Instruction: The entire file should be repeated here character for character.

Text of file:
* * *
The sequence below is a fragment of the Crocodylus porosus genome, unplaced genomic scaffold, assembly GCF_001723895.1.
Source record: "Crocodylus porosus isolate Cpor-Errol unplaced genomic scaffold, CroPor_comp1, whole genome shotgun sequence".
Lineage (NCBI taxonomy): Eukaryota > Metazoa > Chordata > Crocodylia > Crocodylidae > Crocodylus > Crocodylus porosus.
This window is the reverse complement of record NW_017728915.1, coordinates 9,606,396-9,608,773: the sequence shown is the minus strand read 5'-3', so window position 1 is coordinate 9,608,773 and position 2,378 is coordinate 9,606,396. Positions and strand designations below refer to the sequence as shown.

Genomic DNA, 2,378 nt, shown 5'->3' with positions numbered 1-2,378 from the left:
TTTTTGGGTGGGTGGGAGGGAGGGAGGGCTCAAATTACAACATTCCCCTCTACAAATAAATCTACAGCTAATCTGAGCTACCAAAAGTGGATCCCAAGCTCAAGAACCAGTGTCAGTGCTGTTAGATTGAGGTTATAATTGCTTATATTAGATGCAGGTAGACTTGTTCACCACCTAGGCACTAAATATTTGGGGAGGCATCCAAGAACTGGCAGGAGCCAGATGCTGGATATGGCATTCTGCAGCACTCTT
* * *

The sequence below is a fragment of the Crocodylus porosus genome, unplaced genomic scaffold, assembly GCF_001723895.1.
Source record: "Crocodylus porosus isolate Cpor-Errol unplaced genomic scaffold, CroPor_comp1, whole genome shotgun sequence".
Lineage (NCBI taxonomy): Eukaryota > Metazoa > Chordata > Crocodylia > Crocodylidae > Crocodylus > Crocodylus porosus.
This window is the reverse complement of record NW_017728915.1, coordinates 9,606,396-9,608,773: the sequence shown is the minus strand read 5'-3', so window position 1 is coordinate 9,608,773 and position 2,378 is coordinate 9,606,396. Positions and strand designations below refer to the sequence as shown.

Genomic DNA, 2,378 nt, shown 5'->3' with positions numbered 1-2,378 from the left:
TTTTTGGGTGGGTGGGAGGGAGGGAGGGCTCAAATTACAACATTCCCCTCTACAAATAAATCTACAGCTAATCTGAGCTACCAAAAGTGGATCCCAAGCTCAAGAACCAGTGTCAGTGCTGTTAGATTGAGGTTATAATTGCTTATATTAGATGCAGGTAGACTTGTTCACCACCTAGGCACTAAATATTTGGGGAGGCATCCAAGAACTGGCAGGAGCCAGATGCTGGATATGGCATTCTGCAGCACTCTT